Inspired by frameworks such as Ruby's Event Machine or Python's Twisted, Node.js avoids thread based networking and moves to an event driven model, where one thread executes all the code as demanded by events, such as the opening of network connections, or the completion of I / O operations. This has the advantage of being memory efficient and avoiding dead-lock issues, as there are no locks. Within Node.js code, HTTP is a first class protocol, with a library designed to allow for the handing of streamed data through the framework.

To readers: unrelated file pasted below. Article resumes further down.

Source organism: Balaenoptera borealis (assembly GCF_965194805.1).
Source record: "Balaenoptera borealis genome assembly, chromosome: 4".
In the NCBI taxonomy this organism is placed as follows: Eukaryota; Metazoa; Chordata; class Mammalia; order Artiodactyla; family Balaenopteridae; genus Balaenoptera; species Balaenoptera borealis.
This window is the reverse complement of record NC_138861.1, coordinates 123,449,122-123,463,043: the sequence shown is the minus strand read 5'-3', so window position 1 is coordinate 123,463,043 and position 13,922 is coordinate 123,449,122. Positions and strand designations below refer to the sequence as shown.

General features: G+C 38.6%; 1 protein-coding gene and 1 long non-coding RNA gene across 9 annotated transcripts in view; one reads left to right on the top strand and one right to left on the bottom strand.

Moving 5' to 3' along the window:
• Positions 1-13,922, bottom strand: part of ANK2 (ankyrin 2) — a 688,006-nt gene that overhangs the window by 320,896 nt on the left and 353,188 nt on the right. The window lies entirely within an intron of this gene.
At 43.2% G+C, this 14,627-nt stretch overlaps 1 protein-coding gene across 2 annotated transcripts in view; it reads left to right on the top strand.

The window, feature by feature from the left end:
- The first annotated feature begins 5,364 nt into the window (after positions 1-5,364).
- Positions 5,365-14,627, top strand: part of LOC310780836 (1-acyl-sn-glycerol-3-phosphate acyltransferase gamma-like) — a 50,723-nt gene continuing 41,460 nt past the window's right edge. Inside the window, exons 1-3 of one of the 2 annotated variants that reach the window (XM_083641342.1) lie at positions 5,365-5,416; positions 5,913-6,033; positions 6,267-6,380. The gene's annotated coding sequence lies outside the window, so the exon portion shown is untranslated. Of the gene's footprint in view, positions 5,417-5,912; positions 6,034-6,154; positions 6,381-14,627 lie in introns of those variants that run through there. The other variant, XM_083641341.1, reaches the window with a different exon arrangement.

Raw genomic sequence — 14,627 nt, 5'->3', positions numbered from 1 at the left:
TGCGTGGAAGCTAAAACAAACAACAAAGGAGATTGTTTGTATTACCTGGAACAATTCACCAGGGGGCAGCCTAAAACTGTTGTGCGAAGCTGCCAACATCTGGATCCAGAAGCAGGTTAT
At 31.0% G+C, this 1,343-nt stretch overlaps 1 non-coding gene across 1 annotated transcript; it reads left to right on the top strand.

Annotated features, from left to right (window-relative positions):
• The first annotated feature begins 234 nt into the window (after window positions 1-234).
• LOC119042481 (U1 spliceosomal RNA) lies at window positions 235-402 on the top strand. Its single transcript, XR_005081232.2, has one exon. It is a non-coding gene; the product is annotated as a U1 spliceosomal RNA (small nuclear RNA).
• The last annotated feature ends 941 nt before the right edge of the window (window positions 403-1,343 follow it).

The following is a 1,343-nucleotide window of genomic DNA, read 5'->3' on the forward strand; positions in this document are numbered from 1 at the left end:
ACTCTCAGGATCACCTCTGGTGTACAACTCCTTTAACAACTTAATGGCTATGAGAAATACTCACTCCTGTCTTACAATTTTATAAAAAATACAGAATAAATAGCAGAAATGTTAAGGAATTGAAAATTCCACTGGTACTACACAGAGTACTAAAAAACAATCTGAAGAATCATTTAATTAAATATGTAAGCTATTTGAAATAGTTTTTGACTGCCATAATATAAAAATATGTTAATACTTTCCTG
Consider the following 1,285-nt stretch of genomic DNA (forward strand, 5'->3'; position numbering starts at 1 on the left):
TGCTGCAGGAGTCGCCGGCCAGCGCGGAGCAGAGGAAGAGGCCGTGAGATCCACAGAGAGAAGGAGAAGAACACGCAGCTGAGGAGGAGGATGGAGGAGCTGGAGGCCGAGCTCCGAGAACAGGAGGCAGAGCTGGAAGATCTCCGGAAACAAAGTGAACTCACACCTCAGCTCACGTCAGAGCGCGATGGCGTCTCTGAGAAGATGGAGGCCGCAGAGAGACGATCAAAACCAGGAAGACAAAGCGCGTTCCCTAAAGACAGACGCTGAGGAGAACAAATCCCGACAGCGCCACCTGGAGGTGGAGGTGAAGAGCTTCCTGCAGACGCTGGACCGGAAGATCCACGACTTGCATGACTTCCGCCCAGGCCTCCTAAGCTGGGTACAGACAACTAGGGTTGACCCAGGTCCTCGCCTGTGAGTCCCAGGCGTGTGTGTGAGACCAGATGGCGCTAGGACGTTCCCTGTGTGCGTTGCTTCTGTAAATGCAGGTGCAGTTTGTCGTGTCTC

The 0.2.0 release of Node.js has been tested on Linux, Macintosh and Solaris and also runs on Windows, FreeBSD and OpenBSD. The source can be downloaded from the Node.js site. Python 2.4 or better is required to build Node.js and the V8 engine (on which Node.js is built) only supports ARM and 32-bit and 64-bit Intel architectures. Node.js is licensed under a number of licences; V8 is under a BSD licence and other components are under the GPL2 or MIT licences, while the overall licence is an MIT like licence.